When the sommelier brought our wine to the table-a Dolcetto from the all-Italian list-he’d already opened it. The cork was secured around the neck of the bottle with a piece of twine.
“Aha!” said my companion. “That’s an old trick from Enoteca Pinchiorri in Florence.” He looked up at the sommelier. “When some rich businessman who knows nothing about wine orders a really expensive bottle at that restaurant, instead of opening it in front of him, they take it into the back, decant it and fill it up with cheap stuff.”
The sommelier looked astonished. “Hey!” he said. “I used to work there!”
So, it turned out, did our Colombian waiter and the chef/owner, Iacopo Falai, who was once Enoteca Pinchiorri’s pastry chef. Now it was my friend’s turn to be surprised.
I’ve no idea whether his wine-switching story is true (at Falai, our bottle of Dolcetto certainly hadn’t been replaced with a cheap Romanian Chianti), but my companion was fascinated to discover that a team from the famous Florentine restaurant with three stars in the Guide Michelin would wind up on the Lower East Side-out with the cheese knishes, in with the chocolate profiteroles.
Falai is housed in a former gift shop on Clinton Street’s restaurant row, where the name of the previous owner, S. Klein, is still emblazoned on the tiled floor of the entrance. The long, narrow 40-seat dining room, designed by Uli Wagner, is entirely white, with terrazzo floors, a pressed-tin ceiling and a lace motif silk-screened on the shiny, white walls. Pieces of clear-cut glass hang in a jagged line above the bar, reflecting the glow of the candles on tables set with white bentwood chairs and lacy white mats. A Hirschfeld portrait of Leonard Bernstein decorates the bathroom and, in the back of the dining room, a plate-glass window gives on to a 25-seat patio garden, also painted white. The whiteness gives the place a surreal feeling. It’s a cross between a turn-of-the-century café and a sleek, bustling, modern Italian trattoria, and it’s convivial and fun.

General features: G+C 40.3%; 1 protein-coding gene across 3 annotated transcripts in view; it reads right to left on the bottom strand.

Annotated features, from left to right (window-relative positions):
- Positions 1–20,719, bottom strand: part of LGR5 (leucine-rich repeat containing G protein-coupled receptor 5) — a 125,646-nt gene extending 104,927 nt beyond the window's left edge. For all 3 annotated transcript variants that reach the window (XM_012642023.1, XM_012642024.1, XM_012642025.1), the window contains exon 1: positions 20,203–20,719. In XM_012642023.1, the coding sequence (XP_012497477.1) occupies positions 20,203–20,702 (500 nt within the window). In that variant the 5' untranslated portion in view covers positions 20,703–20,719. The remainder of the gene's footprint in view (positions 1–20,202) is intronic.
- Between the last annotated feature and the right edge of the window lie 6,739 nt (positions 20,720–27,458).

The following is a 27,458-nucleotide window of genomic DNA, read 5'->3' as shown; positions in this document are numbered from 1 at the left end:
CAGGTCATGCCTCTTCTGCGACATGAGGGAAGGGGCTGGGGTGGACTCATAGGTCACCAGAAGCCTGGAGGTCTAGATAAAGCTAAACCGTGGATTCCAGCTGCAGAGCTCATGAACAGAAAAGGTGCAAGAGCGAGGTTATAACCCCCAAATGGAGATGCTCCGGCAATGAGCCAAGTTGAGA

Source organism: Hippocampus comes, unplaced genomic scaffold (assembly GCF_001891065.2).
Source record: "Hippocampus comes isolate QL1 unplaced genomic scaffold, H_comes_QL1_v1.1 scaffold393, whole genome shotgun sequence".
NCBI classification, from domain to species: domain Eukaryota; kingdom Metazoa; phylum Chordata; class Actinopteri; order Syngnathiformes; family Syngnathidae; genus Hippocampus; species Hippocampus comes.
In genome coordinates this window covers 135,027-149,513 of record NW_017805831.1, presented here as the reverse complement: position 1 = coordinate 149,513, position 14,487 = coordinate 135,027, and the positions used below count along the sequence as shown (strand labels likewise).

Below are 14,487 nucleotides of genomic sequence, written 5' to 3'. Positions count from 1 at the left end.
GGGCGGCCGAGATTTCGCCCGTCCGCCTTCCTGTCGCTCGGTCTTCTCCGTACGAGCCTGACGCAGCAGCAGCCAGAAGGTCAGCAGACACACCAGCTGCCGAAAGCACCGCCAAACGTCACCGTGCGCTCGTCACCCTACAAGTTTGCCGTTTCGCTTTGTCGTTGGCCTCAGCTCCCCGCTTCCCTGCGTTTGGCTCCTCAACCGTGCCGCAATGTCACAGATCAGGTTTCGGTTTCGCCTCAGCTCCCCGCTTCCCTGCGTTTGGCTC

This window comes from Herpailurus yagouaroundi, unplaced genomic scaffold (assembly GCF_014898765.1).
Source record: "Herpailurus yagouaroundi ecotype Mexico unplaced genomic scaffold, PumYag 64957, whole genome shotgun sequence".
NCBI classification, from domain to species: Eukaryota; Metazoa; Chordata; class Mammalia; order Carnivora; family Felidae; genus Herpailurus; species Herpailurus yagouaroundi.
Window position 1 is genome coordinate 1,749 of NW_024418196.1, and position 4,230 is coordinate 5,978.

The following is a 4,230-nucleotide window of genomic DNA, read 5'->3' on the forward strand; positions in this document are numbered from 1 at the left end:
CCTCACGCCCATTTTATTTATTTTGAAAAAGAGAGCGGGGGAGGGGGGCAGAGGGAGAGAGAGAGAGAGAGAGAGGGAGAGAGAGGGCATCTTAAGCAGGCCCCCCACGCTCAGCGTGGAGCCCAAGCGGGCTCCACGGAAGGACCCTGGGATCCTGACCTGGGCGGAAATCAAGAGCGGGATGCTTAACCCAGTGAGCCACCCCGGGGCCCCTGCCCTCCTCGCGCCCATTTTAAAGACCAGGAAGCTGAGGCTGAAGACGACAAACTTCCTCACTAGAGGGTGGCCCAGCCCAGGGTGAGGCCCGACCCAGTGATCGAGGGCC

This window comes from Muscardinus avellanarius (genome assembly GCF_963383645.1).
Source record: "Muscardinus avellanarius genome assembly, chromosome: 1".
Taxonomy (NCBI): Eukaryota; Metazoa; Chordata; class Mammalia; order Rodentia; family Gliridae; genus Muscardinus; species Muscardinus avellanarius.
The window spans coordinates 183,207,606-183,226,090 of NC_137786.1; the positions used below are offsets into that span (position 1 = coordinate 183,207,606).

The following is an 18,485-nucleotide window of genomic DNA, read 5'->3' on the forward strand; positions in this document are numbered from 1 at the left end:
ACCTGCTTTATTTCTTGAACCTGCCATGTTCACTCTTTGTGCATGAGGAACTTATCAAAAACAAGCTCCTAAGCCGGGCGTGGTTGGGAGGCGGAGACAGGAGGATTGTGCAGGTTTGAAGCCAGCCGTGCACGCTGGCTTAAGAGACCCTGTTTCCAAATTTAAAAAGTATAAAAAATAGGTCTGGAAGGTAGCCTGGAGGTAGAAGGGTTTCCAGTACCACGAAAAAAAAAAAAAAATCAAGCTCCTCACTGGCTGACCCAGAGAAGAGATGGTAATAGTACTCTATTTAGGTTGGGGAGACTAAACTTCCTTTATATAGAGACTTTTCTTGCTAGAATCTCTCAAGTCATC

As we sat at a table near the front door, people came pouring through; many were turned away because they hadn’t reserved a table. Before he opened his own place, Mr. Falai was executive chef at Bread Tribeca, where he attracted a fashionable, international audience. It has followed him here. The women, dressed in expensive, careless-looking but exquisitely crafted clothes and carrying their de rigueur doll’s-sized Louis Vuitton handbags, are complimented by the restaurant’s white background and soft lighting. A restaurant isn’t only about food.
Just as well, since the cooking here is hit-and-miss. Some dishes suffer from a lack of seasoning, others from odd ingredients that don’t really add much. Does a perfectly good pork filet with fennel seeds and mashed potatoes really need a sprinkling of cocoa nibs? On the other hand, manzo-a deconstructed beefsteak, cut like shish kebob without the skewers and served in a Brunello di Montalcino sauce with raisins-was terrific. (It’s a combination that probably dates from Renaissance times.)
Mr. Falai makes everything in-house, starting with the wonderful little round focaccia and zucchini bread that you’re brought when you sit down. He produces a flawless version of such classics such as pappardelle, soft, wide, flat noodles, tossed in a ragu made with wild boar and peas, and farfalle, served with tender baby squid in a rich, spicy tomato sauce. It’s hard to believe that the same kitchen can send out such awful gnudi-spinach and ricotta cheese gnocchi-tasting of uncooked flour. I was intrigued by the idea of pici, strands of a thick spaghetti served with white bean purée and “crispy” musetto (pork cheeks). But the pork cheeks were soggy, so the sauce was a mush.
The chef knows how to fry a fish, however. Red mullet was beautifully crisp, served on a purée of fava beans flavored with rosemary and garnished with morels stuffed with cheese (though the morels would’ve been better without the obfuscating cheese). White polenta topped with chicken liver, dried dates and chanterelles sounded interesting but was disappointingly bland, as was the farro salad with artichokes, pecorino and cumin. But I loved the branzino, which had a crust of mashed black olives, and the juicy roasted langoustines with zucchini.
After he left Enoteca Pinchiorri, Mr. Falai was pastry chef at Le Cirque, so it’s not surprising that the desserts here are excellent. The passion-fruit soufflé was perfect. Chocolate mousse looked like half a billiard ball on the plate, shiny and black. “One of the most oddly elegant things I’ve ever seen,” said my companion. An airy panna cotta was made with almond foam and cacao butter and decorated with thin slivers of “petrified” strawberries. The profiteroles were exquisite: a dainty row of five, the size of gumballs, in a delicate puff pastry filled with a marsala mousse, and coated with a sheen of Valrhona bitter chocolate. I’d come back here just for these.
Despite the ups and downs of the food, Falai is a delightful restaurant, with a friendly staff and cheerful atmosphere. Order the right dishes and you may even get a three-star meal. There are 10 sweet wines by the glass to choose from to go with the wonderful desserts, so you’ll leave happy.
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